Why are the stroke orders for 右 and 左 different?
右 starts with the vertical stroke, and 左 starts with the horizontal one.
Japanese Language Stack Exchange is a question and answer site for students, teachers, and linguists wanting to discuss the finer points of the Japanese language. It only takes a minute to sign up.Sign up to join this community
It has to do with the stroke order of the part underneath it. For this example, I'll refer to 左 as ナ and エ, and 右 as ナ and ロ. For 左, since the first stroke of the underneath part (the エ) is horizontal, the ナ is started with the horizontal stroke. For 右, since the first stroke of the ロ is vertical, the ナ is also started vertically.
Similarly for 有 and 布. Since 月 and 巾 both start vertically, the ナ also starts vertically. Can't think of anymore off the top of my head where the ナ starts horizontally. But the rule is to look to the first stroke underneath the ナ.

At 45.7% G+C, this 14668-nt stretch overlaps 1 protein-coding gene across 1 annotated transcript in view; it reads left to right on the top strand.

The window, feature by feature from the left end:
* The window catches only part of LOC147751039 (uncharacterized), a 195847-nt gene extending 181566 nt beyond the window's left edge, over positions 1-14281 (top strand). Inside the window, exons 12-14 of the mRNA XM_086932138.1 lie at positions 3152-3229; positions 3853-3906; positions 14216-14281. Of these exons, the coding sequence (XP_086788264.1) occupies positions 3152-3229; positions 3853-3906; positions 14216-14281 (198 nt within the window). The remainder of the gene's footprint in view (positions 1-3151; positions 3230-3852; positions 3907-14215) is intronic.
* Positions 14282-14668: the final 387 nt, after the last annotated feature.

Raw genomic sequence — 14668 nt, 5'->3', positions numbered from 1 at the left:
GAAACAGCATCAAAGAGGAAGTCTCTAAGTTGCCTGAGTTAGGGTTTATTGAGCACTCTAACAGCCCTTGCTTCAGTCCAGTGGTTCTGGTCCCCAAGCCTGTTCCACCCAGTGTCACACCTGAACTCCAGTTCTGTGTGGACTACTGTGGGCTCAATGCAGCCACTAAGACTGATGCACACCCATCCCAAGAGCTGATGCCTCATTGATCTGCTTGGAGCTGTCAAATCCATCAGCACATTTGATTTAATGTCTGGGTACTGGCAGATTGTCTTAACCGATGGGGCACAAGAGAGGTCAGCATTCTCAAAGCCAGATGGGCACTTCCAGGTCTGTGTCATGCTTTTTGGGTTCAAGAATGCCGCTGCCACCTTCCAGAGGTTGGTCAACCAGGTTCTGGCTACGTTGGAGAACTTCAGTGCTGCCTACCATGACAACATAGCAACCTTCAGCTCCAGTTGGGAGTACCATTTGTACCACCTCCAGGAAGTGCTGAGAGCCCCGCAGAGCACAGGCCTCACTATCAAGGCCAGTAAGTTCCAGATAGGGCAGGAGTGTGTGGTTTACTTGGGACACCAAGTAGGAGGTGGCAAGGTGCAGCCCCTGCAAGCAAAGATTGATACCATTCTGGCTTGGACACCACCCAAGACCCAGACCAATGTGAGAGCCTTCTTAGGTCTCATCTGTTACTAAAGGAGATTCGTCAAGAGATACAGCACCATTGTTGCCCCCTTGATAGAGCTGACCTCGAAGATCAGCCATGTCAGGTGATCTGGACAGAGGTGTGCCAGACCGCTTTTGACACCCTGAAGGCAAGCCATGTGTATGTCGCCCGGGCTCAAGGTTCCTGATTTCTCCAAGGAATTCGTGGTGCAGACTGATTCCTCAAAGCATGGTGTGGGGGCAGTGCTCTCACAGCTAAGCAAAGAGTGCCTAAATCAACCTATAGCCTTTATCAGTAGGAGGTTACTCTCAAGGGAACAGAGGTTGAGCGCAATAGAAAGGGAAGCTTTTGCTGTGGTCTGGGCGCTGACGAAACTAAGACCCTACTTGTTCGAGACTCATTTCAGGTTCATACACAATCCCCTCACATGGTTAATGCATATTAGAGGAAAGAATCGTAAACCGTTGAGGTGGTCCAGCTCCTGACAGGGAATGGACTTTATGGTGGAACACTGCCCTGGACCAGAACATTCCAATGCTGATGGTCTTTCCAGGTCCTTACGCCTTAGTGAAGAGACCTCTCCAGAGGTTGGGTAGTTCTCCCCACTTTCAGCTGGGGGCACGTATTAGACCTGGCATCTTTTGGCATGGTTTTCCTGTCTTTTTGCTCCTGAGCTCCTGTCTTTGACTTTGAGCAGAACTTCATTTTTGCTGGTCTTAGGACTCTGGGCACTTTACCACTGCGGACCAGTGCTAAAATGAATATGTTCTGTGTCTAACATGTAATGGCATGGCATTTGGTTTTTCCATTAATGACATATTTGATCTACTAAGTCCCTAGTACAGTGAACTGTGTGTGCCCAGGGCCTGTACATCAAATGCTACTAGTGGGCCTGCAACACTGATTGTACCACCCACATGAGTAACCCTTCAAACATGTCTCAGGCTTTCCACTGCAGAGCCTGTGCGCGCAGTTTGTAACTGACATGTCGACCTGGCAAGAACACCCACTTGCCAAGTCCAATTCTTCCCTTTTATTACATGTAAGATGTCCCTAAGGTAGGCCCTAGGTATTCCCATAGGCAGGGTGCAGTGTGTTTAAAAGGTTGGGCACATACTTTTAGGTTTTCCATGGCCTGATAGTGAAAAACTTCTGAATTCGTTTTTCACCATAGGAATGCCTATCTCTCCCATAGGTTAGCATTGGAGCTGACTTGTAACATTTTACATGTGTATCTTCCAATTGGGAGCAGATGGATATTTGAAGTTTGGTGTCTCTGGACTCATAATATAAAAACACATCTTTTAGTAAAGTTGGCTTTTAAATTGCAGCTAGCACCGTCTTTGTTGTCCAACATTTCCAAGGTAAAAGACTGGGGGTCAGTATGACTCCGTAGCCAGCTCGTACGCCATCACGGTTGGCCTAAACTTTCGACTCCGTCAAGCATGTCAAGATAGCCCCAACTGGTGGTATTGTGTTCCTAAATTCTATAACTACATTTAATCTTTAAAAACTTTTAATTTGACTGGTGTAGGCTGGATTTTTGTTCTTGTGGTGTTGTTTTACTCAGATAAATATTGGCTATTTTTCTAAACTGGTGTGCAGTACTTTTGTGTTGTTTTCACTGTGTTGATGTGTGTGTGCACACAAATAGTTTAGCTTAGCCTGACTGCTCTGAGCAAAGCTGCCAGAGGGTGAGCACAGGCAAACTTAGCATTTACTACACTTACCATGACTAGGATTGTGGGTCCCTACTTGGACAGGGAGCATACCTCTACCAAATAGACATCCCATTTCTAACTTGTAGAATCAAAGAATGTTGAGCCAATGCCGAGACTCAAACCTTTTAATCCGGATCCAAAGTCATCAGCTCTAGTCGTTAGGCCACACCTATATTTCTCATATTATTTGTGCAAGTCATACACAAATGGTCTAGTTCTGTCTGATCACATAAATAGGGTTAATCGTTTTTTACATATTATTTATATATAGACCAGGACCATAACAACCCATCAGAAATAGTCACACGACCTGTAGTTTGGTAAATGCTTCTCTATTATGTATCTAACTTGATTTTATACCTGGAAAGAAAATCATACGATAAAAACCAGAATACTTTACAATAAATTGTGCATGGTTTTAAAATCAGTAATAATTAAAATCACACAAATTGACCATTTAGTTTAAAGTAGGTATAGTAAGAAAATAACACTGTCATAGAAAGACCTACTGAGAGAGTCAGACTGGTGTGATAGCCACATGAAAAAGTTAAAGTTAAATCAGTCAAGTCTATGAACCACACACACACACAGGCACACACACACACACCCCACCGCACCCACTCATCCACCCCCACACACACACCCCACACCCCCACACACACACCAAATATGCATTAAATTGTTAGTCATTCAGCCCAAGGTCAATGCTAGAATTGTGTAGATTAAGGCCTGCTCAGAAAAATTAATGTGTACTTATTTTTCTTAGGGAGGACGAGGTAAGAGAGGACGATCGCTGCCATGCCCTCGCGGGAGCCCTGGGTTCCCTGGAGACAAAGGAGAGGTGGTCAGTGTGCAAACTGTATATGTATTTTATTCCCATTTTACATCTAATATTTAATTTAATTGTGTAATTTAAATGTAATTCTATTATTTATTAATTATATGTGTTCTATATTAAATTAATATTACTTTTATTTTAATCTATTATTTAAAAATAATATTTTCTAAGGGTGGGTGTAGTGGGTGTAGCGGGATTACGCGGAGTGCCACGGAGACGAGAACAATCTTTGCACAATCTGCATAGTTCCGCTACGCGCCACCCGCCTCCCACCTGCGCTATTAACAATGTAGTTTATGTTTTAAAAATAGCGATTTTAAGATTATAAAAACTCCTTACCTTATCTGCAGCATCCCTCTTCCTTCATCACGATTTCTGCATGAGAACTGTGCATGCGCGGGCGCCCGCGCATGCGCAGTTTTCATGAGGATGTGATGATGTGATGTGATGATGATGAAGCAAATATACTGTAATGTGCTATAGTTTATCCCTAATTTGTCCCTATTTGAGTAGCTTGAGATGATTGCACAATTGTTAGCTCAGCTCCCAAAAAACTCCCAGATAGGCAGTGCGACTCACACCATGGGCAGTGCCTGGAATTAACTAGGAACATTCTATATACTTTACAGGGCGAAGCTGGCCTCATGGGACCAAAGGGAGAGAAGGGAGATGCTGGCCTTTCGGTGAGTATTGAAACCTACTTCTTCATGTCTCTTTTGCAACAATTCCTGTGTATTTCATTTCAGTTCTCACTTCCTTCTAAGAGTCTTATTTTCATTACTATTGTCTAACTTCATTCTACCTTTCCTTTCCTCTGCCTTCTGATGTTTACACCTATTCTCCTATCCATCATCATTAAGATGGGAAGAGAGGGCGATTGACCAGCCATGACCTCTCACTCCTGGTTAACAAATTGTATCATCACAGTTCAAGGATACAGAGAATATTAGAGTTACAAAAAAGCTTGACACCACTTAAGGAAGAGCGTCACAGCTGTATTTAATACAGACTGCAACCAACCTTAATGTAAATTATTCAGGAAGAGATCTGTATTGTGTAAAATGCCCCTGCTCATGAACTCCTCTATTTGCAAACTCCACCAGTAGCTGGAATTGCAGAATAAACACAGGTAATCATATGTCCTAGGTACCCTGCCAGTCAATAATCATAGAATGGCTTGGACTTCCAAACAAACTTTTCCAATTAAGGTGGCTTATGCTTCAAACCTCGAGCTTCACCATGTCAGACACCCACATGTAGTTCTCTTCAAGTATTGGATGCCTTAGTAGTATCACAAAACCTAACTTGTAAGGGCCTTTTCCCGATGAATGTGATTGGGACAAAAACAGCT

Although the modern characters are very similar, they show a remarkable difference when written in seal script. Since the short stroke representing the hand is drawn first, and the hands are on the corresponding sides of the character, the stroke drawn from the character's meaning to the opposite (e.g. from left to right on 左) is drawn first.
(Yes, I admit it. I lifted this from Tomehane. It's a must read for those interested in calligraphy.)
Left side of those two words are different originally
There is some meaning that shorter stroke mean 手のひら "Palm", longer one is 腕 "arm".
Normally, shorter stroke which mean "手のひら" write first most of the time, so according to original kanji, 右 "Right" need to write a vertical slant stroke first and 左 "Left" need to write horizonal stroke first.